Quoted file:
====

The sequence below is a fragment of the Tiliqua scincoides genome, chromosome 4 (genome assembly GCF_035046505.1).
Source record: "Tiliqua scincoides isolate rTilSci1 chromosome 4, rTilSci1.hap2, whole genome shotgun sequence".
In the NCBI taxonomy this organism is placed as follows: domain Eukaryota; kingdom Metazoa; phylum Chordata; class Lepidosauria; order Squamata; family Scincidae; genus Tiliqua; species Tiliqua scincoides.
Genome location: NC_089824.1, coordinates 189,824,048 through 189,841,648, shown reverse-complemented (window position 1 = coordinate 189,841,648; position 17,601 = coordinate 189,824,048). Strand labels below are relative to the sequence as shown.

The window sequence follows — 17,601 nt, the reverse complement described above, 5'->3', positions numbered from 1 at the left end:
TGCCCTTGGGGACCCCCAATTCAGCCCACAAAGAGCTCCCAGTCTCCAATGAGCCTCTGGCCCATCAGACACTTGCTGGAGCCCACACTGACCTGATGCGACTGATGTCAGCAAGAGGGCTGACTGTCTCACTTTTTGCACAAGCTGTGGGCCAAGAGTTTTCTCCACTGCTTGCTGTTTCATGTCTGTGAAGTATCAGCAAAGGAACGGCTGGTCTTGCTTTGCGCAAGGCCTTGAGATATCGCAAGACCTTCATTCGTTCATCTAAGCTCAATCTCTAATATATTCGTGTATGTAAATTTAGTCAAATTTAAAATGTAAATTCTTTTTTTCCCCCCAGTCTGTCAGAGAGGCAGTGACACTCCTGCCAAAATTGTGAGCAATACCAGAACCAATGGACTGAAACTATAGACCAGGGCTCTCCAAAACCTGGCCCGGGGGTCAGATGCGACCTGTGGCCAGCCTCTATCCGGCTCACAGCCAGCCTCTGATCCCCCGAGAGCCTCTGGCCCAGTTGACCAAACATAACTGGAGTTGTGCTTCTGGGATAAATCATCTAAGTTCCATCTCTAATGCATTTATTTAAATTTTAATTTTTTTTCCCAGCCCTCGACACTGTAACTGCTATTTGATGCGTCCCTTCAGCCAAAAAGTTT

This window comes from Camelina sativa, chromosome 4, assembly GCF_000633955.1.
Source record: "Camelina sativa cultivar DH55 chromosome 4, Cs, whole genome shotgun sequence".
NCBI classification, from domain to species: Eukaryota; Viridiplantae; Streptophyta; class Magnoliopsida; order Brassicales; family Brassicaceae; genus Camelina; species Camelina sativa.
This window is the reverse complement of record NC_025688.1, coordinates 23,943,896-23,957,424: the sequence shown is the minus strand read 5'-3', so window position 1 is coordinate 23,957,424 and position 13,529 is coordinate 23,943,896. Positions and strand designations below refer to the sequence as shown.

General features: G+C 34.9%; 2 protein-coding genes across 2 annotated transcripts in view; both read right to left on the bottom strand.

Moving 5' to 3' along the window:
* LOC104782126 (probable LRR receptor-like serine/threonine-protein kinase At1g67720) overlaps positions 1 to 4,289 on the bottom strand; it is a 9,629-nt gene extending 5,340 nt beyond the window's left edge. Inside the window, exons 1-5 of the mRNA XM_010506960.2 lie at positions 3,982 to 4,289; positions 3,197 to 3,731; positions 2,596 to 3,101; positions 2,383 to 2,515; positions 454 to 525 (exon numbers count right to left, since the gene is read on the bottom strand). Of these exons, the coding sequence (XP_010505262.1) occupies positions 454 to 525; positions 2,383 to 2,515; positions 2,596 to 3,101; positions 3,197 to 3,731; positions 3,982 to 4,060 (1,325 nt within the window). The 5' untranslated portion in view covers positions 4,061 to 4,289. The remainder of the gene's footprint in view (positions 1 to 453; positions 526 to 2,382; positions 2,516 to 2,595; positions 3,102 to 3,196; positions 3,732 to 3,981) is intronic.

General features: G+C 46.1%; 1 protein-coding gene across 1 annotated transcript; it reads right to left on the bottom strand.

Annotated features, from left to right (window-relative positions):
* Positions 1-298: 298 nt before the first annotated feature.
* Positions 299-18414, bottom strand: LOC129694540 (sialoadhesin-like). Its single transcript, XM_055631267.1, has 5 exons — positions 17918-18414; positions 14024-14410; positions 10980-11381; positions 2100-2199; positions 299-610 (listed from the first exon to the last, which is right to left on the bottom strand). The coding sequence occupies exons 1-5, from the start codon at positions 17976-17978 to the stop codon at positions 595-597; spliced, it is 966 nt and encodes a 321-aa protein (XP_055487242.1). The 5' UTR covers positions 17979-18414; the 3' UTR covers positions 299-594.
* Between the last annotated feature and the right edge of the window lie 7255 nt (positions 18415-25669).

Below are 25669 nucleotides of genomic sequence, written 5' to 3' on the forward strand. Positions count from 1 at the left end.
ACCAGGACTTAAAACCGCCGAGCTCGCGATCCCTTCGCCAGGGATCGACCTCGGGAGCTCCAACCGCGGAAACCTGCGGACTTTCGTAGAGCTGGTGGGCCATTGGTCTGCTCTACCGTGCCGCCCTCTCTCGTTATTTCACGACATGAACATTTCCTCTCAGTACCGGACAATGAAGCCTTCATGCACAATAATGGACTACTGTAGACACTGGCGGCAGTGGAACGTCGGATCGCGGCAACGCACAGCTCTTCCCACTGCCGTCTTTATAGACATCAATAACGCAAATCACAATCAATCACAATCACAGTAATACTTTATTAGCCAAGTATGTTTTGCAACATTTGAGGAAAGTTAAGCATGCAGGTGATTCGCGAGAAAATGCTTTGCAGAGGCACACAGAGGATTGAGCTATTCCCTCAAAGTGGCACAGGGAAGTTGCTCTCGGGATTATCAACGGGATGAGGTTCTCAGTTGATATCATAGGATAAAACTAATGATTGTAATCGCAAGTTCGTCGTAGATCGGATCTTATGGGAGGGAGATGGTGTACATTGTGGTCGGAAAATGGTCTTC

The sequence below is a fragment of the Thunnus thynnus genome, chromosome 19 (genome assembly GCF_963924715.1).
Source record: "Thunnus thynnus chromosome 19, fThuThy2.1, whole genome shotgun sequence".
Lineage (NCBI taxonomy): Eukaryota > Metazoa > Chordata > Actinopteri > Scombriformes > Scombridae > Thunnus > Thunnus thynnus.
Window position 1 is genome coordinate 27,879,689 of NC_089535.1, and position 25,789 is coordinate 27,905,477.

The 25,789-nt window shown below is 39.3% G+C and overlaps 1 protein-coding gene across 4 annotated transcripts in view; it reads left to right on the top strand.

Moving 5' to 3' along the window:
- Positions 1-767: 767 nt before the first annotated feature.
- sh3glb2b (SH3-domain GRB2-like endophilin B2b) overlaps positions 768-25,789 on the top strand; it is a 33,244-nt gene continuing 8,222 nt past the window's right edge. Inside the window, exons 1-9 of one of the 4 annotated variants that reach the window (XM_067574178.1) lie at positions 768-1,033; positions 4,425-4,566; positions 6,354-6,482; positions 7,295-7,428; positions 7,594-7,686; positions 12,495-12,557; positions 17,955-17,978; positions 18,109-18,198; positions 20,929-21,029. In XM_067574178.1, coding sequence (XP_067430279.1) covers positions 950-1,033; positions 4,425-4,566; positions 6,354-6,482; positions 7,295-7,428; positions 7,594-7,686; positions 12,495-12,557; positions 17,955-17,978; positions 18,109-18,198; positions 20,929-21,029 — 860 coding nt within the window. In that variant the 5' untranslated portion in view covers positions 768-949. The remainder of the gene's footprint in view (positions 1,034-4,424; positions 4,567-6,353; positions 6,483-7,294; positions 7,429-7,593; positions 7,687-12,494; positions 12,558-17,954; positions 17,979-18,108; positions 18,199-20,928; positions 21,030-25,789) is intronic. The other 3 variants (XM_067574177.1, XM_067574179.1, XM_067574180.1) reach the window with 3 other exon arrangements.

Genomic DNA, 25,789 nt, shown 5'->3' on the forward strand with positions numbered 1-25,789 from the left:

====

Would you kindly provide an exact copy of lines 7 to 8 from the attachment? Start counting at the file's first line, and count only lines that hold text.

This window comes from Camelina sativa, chromosome 4, assembly GCF_000633955.1.
Source record: "Camelina sativa cultivar DH55 chromosome 4, Cs, whole genome shotgun sequence".